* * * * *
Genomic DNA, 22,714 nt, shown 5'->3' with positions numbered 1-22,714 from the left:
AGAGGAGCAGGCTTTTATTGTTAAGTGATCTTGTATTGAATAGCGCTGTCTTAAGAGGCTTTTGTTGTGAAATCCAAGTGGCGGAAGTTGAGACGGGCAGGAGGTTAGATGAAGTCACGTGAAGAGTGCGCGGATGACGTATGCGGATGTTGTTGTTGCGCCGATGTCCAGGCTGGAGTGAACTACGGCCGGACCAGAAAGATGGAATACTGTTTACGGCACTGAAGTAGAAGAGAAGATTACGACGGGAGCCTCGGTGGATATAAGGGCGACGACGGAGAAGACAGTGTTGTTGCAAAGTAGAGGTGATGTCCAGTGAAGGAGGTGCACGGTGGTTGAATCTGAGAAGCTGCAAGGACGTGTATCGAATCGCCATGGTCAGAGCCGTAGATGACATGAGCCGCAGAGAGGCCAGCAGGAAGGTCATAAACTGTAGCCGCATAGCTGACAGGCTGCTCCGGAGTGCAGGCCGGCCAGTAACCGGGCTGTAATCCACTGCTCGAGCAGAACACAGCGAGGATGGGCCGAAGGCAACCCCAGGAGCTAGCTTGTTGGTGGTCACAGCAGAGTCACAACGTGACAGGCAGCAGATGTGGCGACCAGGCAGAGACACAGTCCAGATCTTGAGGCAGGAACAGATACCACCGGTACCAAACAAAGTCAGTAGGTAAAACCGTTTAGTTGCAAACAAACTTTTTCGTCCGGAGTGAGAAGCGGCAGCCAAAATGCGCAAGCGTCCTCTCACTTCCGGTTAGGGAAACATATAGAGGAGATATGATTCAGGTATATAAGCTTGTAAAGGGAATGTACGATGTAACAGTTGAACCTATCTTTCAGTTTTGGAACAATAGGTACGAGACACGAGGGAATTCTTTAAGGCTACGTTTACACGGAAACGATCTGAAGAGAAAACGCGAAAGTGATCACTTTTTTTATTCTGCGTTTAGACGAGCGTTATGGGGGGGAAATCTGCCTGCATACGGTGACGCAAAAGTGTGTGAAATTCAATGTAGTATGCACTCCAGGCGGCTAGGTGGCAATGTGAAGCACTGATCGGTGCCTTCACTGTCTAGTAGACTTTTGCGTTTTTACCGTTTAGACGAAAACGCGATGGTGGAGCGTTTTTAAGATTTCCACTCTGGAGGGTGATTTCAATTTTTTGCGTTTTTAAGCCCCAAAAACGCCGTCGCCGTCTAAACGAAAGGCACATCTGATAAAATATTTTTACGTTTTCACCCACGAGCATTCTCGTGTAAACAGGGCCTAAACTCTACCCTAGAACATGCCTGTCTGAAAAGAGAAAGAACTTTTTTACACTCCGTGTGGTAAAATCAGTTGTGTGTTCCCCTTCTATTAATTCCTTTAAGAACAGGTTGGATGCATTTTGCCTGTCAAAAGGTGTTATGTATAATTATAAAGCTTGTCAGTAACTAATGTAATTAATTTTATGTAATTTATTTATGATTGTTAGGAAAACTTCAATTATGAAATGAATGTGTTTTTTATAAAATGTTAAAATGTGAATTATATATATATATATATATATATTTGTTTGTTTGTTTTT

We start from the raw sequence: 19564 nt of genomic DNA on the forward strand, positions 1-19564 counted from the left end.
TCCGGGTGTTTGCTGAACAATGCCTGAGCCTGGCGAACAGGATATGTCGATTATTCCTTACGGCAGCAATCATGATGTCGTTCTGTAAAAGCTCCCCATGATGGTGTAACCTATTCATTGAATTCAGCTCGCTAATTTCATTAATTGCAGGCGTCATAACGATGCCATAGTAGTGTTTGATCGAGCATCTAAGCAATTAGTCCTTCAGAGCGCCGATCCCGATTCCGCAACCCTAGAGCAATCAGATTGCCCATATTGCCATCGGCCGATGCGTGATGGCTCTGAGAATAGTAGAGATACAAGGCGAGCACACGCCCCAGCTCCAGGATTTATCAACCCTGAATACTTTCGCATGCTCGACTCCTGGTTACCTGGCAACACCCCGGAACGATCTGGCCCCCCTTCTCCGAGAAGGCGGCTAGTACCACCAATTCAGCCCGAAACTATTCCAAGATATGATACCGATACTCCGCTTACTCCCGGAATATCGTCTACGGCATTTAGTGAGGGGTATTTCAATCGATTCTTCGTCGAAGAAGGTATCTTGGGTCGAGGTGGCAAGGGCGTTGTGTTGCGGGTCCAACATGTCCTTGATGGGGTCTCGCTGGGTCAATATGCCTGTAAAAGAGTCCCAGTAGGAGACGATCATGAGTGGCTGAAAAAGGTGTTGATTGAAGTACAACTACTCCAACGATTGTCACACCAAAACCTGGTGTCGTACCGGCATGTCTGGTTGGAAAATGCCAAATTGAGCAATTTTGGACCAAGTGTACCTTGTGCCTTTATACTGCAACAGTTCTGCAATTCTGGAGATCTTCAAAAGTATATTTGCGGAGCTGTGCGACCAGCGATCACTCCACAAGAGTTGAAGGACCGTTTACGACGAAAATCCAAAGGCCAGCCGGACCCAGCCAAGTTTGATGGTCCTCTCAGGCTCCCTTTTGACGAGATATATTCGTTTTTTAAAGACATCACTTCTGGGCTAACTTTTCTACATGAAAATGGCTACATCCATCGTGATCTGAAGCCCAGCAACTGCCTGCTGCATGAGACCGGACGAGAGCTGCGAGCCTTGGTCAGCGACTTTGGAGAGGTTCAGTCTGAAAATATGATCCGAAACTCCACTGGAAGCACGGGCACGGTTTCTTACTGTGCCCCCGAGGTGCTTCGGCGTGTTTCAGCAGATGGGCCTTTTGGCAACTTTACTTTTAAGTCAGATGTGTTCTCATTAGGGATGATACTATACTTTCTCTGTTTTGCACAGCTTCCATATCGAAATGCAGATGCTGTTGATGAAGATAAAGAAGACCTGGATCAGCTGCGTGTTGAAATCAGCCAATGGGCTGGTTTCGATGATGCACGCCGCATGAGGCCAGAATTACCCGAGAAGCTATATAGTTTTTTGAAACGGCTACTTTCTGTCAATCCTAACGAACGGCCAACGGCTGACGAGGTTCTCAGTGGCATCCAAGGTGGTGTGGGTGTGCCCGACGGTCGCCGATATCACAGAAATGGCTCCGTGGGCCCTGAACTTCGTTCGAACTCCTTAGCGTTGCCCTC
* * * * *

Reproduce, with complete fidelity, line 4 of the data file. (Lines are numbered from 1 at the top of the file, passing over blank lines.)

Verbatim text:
TCCGGGTGTTTGCTGAACAATGCCTGAGCCTGGCGAACAGGATATGTCGATTATTCCTTACGGCAGCAATCATGATGTCGTTCTGTAAAAGCTCCCCATGATGGTGTAACCTATTCATTGAATTCAGCTCGCTAATTTCATTAATTGCAGGCGTCATAACGATGCCATAGTAGTGTTTGATCGAGCATCTAAGCAATTAGTCCTTCAGAGCGCCGATCCCGATTCCGCAACCCTAGAGCAATCAGATTGCCCATATTGCCATCGGCCGATGCGTGATGGCTCTGAGAATAGTAGAGATACAAGGCGAGCACACGCCCCAGCTCCAGGATTTATCAACCCTGAATACTTTCGCATGCTCGACTCCTGGTTACCTGGCAACACCCCGGAACGATCTGGCCCCCCTTCTCCGAGAAGGCGGCTAGTACCACCAATTCAGCCCGAAACTATTCCAAGATATGATACCGATACTCCGCTTACTCCCGGAATATCGTCTACGGCATTTAGTGAGGGGTATTTCAATCGATTCTTCGTCGAAGAAGGTATCTTGGGTCGAGGTGGCAAGGGCGTTGTGTTGCGGGTCCAACATGTCCTTGATGGGGTCTCGCTGGGTCAATATGCCTGTAAAAGAGTCCCAGTAGGAGACGATCATGAGTGGCTGAAAAAGGTGTTGATTGAAGTACAACTACTCCAACGATTGTCACACCAAAACCTGGTGTCGTACCGGCATGTCTGGTTGGAAAATGCCAAATTGAGCAATTTTGGACCAAGTGTACCTTGTGCCTTTATACTGCAACAGTTCTGCAATTCTGGAGATCTTCAAAAGTATATTTGCGGAGCTGTGCGACCAGCGATCACTCCACAAGAGTTGAAGGACCGTTTACGACGAAAATCCAAAGGCCAGCCGGACCCAGCCAAGTTTGATGGTCCTCTCAGGCTCCCTTTTGACGAGATATATTCGTTTTTTAAAGACATCACTTCTGGGCTAACTTTTCTACATGAAAATGGCTACATCCATCGTGATCTGAAGCCCAGCAACTGCCTGCTGCATGAGACCGGACGAGAGCTGCGAGCCTTGGTCAGCGACTTTGGAGAGGTTCAGTCTGAAAATATGATCCGAAACTCCACTGGAAGCACGGGCACGGTTTCTTACTGTGCCCCCGAGGTGCTTCGGCGTGTTTCAGCAGATGGGCCTTTTGGCAACTTTACTTTTAAGTCAGATGTGTTCTCATTAGGGATGATACTATACTTTCTCTGTTTTGCACAGCTTCCATATCGAAATGCAGATGCTGTTGATGAAGATAAAGAAGACCTGGATCAGCTGCGTGTTGAAATCAGCCAATGGGCTGGTTTCGATGATGCACGCCGCATGAGGCCAGAATTACCCGAGAAGCTATATAGTTTTTTGAAACGGCTACTTTCTGTCAATCCTAACGAACGGCCAACGGCTGACGAGGTTCTCAGTGGCATCCAAGGTGGTGTGGGTGTGCCCGACGGTCGCCGATATCACAGAAATGGCTCCGTGGGCCCTGAACTTCGTTCGAACTCCTTAGCGTTGCCCTC